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UK regulator launches antitrust investigation into $19B Vodafone/Three mobile merger

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When Vodafone and Hutchison-owned Three in the U.K. announced their plan to merge in a non-cash deal to create a $19B mega mobile operator in June of this year, we noted that it would likely face a sizeable regulatory hurdle. The next chapter in that story opened up today: the country’s Competition and Markets Authority, its main antitrust regulator, said that it was opening an investigation into the deal.

Today’s announcement formally opens up the invitation to comment, when competitors, the companies themselves, and any other stakeholders that have something to say about how this deal will help or hinder competition, can submit their two cents.

The combined business will have roughly 28 million subscribers — as of this summer’s announcement, Vodafone has nearly 18 million and Three had just over 10 million — and would be worth some £15 billion (nearly $19 billion at today’s rates). The merged operator, as hammered out by the two companies, would be 51% owned by Vodafone and 49% owned by Hutchison.

The CMA has yet to announce dates for the official close of phase 1 of the investigation and the formal opening of the merger inquiry, which are the following two steps in the process. Investigations overall can take months or years: an attempt in 2015 by Hutchison, Three’s parent, to acquire O2 trudged through the courts for years and appears still to have some cases hanging over it.

The implications for startups, and the tech landscape, come in at a couple of levels: For one, for those looking to launch new kinds of virtual operators, it reduces the competitive landscape of carriers with whom any new operator might need to negotiate for bandwidth and other services.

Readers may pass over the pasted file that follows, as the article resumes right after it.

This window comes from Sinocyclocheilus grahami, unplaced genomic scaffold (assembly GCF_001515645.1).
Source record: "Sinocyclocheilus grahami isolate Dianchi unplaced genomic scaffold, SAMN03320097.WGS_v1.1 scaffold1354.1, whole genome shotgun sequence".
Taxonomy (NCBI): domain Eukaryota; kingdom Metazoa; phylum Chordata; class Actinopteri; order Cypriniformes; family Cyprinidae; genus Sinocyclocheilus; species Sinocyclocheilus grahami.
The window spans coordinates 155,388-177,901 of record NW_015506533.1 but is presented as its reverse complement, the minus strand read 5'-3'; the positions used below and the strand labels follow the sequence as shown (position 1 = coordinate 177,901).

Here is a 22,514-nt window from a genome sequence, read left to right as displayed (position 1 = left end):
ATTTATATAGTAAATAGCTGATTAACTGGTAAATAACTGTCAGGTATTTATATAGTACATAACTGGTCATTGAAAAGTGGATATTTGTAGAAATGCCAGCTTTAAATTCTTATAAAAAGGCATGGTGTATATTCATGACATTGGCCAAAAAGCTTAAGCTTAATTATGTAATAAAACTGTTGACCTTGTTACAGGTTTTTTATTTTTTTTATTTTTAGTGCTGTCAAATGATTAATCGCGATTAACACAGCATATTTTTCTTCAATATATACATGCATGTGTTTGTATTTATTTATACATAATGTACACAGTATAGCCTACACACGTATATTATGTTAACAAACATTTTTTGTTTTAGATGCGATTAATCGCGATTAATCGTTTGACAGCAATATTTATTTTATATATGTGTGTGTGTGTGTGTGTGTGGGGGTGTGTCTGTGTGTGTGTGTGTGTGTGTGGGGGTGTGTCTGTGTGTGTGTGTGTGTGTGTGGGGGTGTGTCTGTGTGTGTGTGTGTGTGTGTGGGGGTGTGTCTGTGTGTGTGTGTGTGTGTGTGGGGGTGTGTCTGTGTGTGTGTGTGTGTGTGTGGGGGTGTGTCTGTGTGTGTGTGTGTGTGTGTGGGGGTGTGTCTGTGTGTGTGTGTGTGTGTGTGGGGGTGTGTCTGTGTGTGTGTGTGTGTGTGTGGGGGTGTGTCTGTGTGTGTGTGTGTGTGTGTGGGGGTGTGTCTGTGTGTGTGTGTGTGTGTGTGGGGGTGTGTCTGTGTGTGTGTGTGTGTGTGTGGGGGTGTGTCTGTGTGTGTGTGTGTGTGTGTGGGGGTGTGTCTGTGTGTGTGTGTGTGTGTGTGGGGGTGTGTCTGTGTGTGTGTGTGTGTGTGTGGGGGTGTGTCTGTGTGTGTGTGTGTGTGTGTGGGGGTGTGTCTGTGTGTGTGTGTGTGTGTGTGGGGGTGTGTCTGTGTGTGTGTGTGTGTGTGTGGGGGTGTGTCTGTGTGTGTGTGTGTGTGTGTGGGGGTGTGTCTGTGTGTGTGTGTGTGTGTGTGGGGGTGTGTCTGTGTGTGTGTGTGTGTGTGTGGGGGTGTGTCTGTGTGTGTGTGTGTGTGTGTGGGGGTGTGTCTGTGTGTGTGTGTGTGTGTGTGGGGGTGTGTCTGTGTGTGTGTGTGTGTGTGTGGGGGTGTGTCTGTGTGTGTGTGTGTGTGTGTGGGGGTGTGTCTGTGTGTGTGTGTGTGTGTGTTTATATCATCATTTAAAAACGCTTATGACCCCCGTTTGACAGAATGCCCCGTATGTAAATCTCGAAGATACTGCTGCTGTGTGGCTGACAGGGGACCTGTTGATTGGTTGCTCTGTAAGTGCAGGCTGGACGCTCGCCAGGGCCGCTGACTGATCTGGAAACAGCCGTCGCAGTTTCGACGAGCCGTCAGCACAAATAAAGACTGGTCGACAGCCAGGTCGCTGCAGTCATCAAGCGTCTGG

That might simplify service deals, or make them more expensive, but it will also makes competing against incumbents more formidable. Those building and selling services to carriers — whether they are consumer-facing OTT apps or adtech or software or tools for managing services at the back end — will also have a smaller footprint of potential customers. Consumers also will ultimately have less competitive choice as a result.

“Millions of consumers and businesses in the UK rely on Vodafone’s and Three’s mobile networks to stay connected,” said Sarah Cardell, chief executive of the CMA, in a statement. “We will be carefully considering how this deal may affect competition in the UK, which could affect the options and prices available to customers. We will also assess how it may affect incentives to invest in the quality of UK mobile networks. This is an opportunity for those with an interest in this merger to let us know their views before we launch a full investigation.”

On the other side are the unit economics of telecoms: Three amassed substantial debt over the years as a newish entrant itself (it only emerged with the rise of 3G data-based services, hence its name), and one of the key points of this merger is that while Vodafone is not paying any cash, it’s taking on that debt. The companies said that the combined entity would help them make needed investments into 5G, and they have said they would put £11 billion into building new mobile and fixed-line network, with an intention to have its fiber network for fixed broadband access cover 82% of housholds by 2030.

The CMA added that by law, it “cannot consider other potential effects that a merger might have, for example, on employment or access to personal data.” It said that any national security concerns — perhaps a reference to Hutchison’s Hong Kong and thus Chinese ties — would “be a matter for the UK government, which may choose to intervene under the National Security and Investment Act if it finds concerns.”

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